Topics addressed will an overview of the militaries’ own heritage management programs, the international framework for cultural property protection, how scholars can communicate information to military planners effectively, and reviews of several case studies involving military operations and cultural property protection.
(W3a and W3b) Fundamentals of Archaeological Curation
Hosted by Kelly Abbott
Two half-day workshops, register for either morning or afternoon session
This course is for those with site experience who are looking to refresh their knowledge or for people who are unfamiliar with archaeological conservation. We cover materials and how they deteriorate and practical exercises for protecting and storing finds. There is an opportunity to share your experiences and solve current issues.
(W4) Excavating the Image: The MUA Photoshop Workshop
Hosted by T. Kurt Knoerl
Full Day Workshop
This Photoshop workshop covers basic photo processing techniques useful to historians and archaeologists. We will cover correcting basic problems in photos taken underwater and on land, restoring detail to historic images, and preparation of images for publications. We will also cover the recovery of data from microfilm images such as hand written letters. No previous Photoshop experience is needed but you must bring your own laptop with Photoshop already installed on it (version 7 or newer). While images used for the workshop are provided by me, feel free to bring an image you’re interested in working on. Warning…restoring historic images can be addictive!
(W5) Submerged Cultural Resources Awareness Workshop
Hosted by Whitney Anderson, Dave Ball, Barry Bleichner, Amanda Evans, Kim Faulk, Connie Kelleher, and Sarah Watkins-Kenney
Full Day Workshop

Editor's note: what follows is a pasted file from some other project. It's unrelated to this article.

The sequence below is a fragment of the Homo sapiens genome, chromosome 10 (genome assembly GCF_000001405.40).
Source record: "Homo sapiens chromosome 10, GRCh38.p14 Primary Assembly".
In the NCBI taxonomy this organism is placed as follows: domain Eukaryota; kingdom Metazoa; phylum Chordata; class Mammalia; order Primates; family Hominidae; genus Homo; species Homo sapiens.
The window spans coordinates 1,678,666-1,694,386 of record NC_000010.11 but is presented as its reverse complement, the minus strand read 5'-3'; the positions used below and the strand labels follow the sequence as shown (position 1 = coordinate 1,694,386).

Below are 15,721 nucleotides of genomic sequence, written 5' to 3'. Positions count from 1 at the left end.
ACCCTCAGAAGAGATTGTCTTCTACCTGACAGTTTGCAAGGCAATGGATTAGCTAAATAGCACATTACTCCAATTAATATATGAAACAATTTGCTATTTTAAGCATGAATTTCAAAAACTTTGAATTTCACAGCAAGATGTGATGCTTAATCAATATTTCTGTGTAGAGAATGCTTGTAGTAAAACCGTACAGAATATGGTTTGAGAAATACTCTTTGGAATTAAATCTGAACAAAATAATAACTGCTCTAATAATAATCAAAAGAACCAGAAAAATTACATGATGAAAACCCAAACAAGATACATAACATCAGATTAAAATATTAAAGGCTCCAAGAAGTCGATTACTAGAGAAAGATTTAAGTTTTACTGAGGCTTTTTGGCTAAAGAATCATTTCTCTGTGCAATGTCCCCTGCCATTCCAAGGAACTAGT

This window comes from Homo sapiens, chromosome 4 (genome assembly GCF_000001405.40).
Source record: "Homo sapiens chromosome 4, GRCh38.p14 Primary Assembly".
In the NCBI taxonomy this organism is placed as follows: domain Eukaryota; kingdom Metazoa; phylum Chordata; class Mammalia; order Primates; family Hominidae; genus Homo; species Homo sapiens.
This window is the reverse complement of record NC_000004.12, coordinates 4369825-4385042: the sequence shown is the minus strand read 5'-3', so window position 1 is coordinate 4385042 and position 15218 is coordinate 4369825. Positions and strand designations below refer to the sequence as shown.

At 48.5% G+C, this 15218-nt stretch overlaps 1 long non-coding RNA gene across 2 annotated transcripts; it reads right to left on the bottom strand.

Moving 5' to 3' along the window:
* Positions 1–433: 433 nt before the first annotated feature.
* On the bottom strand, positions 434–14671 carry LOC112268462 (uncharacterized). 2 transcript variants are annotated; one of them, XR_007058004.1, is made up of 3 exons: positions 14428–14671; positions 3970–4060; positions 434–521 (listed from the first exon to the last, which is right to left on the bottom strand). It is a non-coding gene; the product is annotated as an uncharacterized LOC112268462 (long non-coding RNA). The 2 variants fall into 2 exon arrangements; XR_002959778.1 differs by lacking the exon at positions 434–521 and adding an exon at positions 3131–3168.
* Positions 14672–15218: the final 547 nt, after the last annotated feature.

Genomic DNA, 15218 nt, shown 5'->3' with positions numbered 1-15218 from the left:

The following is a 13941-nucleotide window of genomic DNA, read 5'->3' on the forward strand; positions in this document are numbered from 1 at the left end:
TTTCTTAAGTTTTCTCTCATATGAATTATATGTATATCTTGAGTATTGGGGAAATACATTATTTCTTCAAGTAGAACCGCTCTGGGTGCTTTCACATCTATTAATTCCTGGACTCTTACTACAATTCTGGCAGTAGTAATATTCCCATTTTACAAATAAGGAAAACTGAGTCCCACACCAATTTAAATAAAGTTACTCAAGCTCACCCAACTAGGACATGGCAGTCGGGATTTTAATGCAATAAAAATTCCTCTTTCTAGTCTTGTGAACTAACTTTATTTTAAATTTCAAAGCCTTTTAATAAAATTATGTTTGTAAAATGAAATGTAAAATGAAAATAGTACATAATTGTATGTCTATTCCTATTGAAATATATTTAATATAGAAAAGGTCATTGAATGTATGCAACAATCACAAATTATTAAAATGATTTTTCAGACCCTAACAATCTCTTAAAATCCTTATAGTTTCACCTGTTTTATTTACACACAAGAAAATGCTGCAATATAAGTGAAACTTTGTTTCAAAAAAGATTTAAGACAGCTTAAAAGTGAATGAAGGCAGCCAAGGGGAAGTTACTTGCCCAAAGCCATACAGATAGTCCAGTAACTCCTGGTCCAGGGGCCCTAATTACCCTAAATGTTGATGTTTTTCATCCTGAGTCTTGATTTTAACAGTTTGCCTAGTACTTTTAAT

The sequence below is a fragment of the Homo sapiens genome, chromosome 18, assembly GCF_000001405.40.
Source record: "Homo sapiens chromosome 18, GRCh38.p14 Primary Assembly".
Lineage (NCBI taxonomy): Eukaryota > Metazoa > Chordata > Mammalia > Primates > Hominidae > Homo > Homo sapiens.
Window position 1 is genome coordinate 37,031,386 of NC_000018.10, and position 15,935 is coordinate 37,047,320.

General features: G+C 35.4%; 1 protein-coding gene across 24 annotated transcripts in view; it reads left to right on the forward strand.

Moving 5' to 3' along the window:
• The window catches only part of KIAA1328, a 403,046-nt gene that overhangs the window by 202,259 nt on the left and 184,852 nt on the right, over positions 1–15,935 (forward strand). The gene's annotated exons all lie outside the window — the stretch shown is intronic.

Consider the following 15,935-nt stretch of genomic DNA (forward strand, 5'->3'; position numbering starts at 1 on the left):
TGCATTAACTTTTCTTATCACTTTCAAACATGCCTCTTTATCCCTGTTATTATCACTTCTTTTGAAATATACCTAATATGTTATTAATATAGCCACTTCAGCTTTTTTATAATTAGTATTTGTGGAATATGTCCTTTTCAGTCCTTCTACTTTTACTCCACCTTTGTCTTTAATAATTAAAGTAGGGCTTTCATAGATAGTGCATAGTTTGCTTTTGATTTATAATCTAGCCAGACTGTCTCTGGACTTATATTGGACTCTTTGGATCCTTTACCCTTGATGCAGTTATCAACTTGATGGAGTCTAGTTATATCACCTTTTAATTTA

Cultural resource managers, land managers, and archaeologists are often tasked with managing and reviewing assessments for submerged cultural resources. This workshop is designed to introduce non-specialists to issues specific to underwater archaeology. Participants will learn about different types of underwater cultural heritage sites, and the techniques used to mitigate impacts at pre-development/pre-planning archaeological assessment stage and subsequent survey, excavation and recording of sites of archaeological significance (also referred to as Phase I and II surveys). This workshop is not intended to teach participants how to do underwater archaeology, but will introduce different investigative techniques, international Best Practices, and existing legislation (specific examples will focus on archaeological management and protection measures employed in Ireland and the United Kingdom). The purpose of this workshop is to assist non-specialists in recognizing the potential for submerged cultural resources in their areas of impact, budgeting for submerged cultural resource investigations, reviewing submerged cultural resource assessments, and providing sufficient background information to assist in making informed decisions regarding the underwater archaeological heritage. This full-day workshop will consist of a series of interactive lectures and demonstrations. All participants will receive an informational CD with presentation notes, supporting legislation and contacts, and referrals related to the workshop lectures.